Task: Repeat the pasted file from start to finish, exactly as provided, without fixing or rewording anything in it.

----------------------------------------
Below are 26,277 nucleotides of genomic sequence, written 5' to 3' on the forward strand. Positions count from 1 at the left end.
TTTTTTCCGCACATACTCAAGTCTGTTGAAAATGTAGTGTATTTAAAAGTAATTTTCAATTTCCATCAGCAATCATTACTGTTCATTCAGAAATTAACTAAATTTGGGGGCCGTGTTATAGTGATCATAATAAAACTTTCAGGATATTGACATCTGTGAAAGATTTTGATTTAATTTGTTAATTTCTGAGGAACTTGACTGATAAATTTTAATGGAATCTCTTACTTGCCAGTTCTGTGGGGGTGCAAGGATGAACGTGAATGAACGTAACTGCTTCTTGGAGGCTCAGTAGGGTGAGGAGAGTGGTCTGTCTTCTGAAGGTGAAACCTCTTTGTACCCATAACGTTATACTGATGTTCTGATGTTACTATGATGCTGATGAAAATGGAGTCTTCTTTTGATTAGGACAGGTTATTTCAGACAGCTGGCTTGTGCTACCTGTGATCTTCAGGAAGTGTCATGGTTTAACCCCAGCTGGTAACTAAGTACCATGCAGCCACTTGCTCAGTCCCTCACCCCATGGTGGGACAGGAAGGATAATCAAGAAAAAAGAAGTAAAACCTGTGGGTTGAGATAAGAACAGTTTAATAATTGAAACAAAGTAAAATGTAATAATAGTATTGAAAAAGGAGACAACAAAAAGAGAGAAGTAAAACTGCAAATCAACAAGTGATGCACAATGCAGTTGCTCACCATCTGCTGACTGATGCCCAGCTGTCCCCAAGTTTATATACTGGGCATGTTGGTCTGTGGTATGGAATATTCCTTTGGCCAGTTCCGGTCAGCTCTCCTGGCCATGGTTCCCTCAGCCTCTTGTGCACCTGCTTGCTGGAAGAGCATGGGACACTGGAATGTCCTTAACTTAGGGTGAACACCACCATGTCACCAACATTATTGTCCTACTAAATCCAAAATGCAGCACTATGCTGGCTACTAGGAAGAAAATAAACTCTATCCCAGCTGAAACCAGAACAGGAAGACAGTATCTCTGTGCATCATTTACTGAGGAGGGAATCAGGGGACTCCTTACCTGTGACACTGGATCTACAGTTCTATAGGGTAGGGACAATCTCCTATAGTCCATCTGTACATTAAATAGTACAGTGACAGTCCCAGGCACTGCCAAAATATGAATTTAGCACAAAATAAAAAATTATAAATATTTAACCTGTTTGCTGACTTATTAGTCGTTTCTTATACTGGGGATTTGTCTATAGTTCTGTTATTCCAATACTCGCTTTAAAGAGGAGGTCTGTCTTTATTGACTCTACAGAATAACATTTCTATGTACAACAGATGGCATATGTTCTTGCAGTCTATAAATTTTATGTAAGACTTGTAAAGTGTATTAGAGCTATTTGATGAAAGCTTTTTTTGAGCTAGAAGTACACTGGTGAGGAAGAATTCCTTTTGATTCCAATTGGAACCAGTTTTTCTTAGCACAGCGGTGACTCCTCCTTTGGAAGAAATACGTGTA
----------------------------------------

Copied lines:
Below are 26,277 nucleotides of genomic sequence, written 5' to 3' on the forward strand. Positions count from 1 at the left end.
TTTTTTCCGCACATACTCAAGTCTGTTGAAAATGTAGTGTATTTAAAAGTAATTTTCAATTTCCATCAGCAATCATTACTGTTCATTCAGAAATTAACTAAATTTGGGGGCCGTGTTATAGTGATCATAATAAAACTTTCAGGATATTGACATCTGTGAAAGATTTTGATTTAATTTGTTAATTTCTGAGGAACTTGACTGATAAATTTTAATGGAATCTCTTACTTGCCAGTTCTGTGGGGGTGCAAGGATGAACGTGAATGAACGTAACTGCTTCTTGGAGGCTCAGTAGGGTGAGGAGAGTGGTCTGTCTTCTGAAGGTGAAACCTCTTTGTACCCATAACGTTATACTGATGTTCTGATGTTACTATGATGCTGATGAAAATGGAGTCTTCTTTTGATTAGGACAGGTTATTTCAGACAGCTGGCTTGTGCTACCTGTGATCTTCAGGAAGTGTCATGGTTTAACCCCAGCTGGTAACTAAGTACCATGCAGCCACTTGCTCAGTCCCTCACCCCATGGTGGGACAGGAAGGATAATCAAGAAAAAAGAAGTAAAACCTGTGGGTTGAGATAAGAACAGTTTAATAATTGAAACAAAGTAAAATGTAATAATAGTATTGAAAAAGGAGACAACAAAAAGAGAGAAGTAAAACTGCAAATCAACAAGTGATGCACAATGCAGTTGCTCACCATCTGCTGACTGATGCCCAGCTGTCCCCAAGTTTATATACTGGGCATGTTGGTCTGTGGTATGGAATATTCCTTTGGCCAGTTCCGGTCAGCTCTCCTGGCCATGGTTCCCTCAGCCTCTTGTGCACCTGCTTGCTGGAAGAGCATGGGACACTGGAATGTCCTTAACTTAGGGTGAACACCACCATGTCACCAACATTATTGTCCTACTAAATCCAAAATGCAGCACTATGCTGGCTACTAGGAAGAAAATAAACTCTATCCCAGCTGAAACCAGAACAGGAAGACAGTATCTCTGTGCATCATTTACTGAGGAGGGAATCAGGGGACTCCTTACCTGTGACACTGGATCTACAGTTCTATAGGGTAGGGACAATCTCCTATAGTCCATCTGTACATTAAATAGTACAGTGACAGTCCCAGGCACTGCCAAAATATGAATTTAGCACAAAATAAAAAATTATAAATATTTAACCTGTTTGCTGACTTATTAGTCGTTTCTTATACTGGGGATTTGTCTATAGTTCTGTTATTCCAATACTCGCTTTAAAGAGGAGGTCTGTCTTTATTGACTCTACAGAATAACATTTCTATGTACAACAGATGGCATATGTTCTTGCAGTCTATAAATTTTATGTAAGACTTGTAAAGTGTATTAGAGCTATTTGATGAAAGCTTTTTTTGAGCTAGAAGTACACTGGTGAGGAAGAATTCCTTTTGATTCCAATTGGAACCAGTTTTTCTTAGCACAGCGGTGACTCCTCCTTTGGAAGAAATACGTGTA